Tomb of Cecilia Metella on the old Appian Way outside of Rome, photograph taken by Jim McPherson, 1996 Tomb of Cecilia Metella on the old Appian Way outside of Rome, photograph taken by Jim McPherson, 1996 With reference to Manoeuvres, yes, there really is a Tomb of Cecilia Metella in Rome and, yes, she was the daughter of the Roman Conqueror of Crete and the daughter-in-law of Marcus Linius Crassus. The severed head of this Croesus of a Crassus was cleaned out, filled with molten gold, adorned with jewels, and sent back to Rome with words to the effect of 'I believe this is yours' -- hey, would I lie to you?

    The Tower-Tomb does have a circular, tholos-like configuration, a deep pit called, interestingly enough, an abaddon (like the Angel of the Bottomless Pit in Revelations and like the Unity of Chaos in PHANTACEA), which with minor work would be suitable for a Taurobolium Ceremony, and sculpted oxen or bulls heads at its entrance.

    There is such a thing as Brainrock, only the underwater boulder of the Godstuff that I snapped in the Caribbean wasn't glowing at the time. The Mycenaean Tomb of Agamemnon, which is where the Celestial Superior took Memory of the Angels in 1916 to be Trigregos-tested, is shaped liked a huge beehive and has an antechambre with some kind of rock-altar in it. As well, so does the only nearly intact Tholos Ghost-Guest House I located in Crete during October's Travels in My Pants.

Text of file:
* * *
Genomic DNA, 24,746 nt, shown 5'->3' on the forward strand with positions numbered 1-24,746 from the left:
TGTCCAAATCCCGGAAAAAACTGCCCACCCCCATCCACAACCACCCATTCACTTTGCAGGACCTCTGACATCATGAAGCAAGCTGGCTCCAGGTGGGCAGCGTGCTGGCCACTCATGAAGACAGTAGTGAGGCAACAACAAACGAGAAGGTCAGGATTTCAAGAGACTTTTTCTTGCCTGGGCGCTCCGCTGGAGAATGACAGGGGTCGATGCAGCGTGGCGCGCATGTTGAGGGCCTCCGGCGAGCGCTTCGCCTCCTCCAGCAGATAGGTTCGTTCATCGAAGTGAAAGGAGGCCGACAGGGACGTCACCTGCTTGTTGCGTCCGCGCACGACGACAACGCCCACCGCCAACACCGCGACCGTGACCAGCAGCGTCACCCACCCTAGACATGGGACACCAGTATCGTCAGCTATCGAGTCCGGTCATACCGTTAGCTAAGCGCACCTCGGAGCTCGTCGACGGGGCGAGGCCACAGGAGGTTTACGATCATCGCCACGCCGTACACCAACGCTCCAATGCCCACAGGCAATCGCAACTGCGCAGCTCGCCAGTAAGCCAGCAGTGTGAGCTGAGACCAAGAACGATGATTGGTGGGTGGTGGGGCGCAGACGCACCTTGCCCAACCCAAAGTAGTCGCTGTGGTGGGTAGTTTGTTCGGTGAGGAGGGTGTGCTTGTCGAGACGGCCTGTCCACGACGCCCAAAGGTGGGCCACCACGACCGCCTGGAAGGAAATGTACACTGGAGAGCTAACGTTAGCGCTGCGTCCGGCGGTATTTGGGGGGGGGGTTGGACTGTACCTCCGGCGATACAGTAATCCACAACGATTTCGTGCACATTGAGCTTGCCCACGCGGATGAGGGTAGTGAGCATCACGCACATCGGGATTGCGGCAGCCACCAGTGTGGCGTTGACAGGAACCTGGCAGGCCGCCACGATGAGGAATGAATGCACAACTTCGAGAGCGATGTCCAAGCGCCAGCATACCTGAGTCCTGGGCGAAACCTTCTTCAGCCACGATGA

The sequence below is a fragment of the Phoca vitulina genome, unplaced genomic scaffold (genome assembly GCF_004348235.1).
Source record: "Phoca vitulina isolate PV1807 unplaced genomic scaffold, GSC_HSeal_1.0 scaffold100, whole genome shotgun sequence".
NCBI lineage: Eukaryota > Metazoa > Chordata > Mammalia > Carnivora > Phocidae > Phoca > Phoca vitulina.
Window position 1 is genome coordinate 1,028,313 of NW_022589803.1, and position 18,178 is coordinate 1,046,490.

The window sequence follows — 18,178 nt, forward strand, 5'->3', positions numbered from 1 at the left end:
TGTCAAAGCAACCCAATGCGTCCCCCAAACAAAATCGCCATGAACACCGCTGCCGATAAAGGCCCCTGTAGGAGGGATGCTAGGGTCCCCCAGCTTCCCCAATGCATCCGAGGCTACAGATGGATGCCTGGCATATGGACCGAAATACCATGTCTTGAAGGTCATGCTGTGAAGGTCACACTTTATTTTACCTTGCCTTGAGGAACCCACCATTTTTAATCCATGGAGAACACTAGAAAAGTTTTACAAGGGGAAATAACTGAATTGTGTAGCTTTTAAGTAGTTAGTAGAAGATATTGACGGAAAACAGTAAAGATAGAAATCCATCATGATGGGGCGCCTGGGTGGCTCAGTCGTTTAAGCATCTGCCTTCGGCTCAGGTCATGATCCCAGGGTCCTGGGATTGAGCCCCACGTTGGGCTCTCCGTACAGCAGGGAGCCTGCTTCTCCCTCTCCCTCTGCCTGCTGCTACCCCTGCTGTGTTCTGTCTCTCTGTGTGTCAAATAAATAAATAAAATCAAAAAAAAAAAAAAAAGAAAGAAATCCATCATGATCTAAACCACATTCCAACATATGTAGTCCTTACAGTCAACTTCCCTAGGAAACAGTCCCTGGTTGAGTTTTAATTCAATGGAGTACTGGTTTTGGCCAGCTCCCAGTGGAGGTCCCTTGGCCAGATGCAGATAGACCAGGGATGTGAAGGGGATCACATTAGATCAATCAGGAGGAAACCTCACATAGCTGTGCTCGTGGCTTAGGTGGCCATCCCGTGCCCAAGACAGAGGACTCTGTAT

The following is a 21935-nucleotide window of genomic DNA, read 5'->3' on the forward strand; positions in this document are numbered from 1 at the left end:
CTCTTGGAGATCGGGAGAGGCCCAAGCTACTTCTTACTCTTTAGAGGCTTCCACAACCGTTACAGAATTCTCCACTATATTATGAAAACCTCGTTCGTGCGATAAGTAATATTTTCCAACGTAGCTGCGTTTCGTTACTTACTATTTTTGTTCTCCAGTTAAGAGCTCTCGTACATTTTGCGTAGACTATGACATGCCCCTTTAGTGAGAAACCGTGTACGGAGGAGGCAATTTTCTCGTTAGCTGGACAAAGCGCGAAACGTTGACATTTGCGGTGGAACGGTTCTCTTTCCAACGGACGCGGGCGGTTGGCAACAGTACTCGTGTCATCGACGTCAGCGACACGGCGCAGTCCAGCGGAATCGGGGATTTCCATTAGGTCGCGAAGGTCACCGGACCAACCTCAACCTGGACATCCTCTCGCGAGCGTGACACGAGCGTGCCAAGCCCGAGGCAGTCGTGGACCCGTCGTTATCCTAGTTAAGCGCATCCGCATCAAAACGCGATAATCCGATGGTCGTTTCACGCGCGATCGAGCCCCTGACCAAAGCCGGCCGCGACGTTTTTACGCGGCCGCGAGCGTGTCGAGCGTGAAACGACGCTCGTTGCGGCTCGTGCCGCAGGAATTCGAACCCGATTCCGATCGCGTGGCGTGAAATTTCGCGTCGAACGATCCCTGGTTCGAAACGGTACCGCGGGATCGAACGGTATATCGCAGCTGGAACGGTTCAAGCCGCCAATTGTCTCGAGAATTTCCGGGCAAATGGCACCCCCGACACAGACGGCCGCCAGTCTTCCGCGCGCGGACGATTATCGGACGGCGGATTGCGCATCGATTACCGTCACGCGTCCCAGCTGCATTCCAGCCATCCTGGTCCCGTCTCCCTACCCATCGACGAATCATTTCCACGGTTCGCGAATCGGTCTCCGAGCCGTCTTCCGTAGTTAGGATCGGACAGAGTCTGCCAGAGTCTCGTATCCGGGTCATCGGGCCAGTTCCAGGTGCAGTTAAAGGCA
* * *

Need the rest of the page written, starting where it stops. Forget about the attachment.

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September 1996

It's vacation time so really all that's new this month are installments from the four serials being presented on the Web: 'Centauri Island', 'The War of the Apocalyptics', 'The Moloch Manoeurvres', and 'Helioddity'. Sorry, but there's no synopses for these yet. That'll have to wait until October.

Plans are still afoot for everthing promised last month, though it'll probably take until November before any of them are realized. So keep reading. And send any comments you might have to jmcp@phantacea.com.

 

Is a baby's babble the Universal Tongue? Is the Faerie Goddess of War really called Baby? Were all ancient pantheons actually one? Were the gods and goddesses, the demons and monsters of mythologies, devazurs -- what were reduced to the status of devils by early Christians and their confederates, Illuminated Xuthrodites and Anthean Witches, during the Dark Ages? Were they reborn during the Summoning of 1920?

If Genesis is at all accurate, the Universal Tongue would have to be Babel and one of the Irish (Celtic) Morrigans was named Badhbh (bibe), which certainly sounds like Baby. As for the rest of it, -- sorry, that'd be telling. You'll have to follow the Saga of the Summoning Children every month, right here in 'PHANTACEA on the Web', to find out!

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August 1996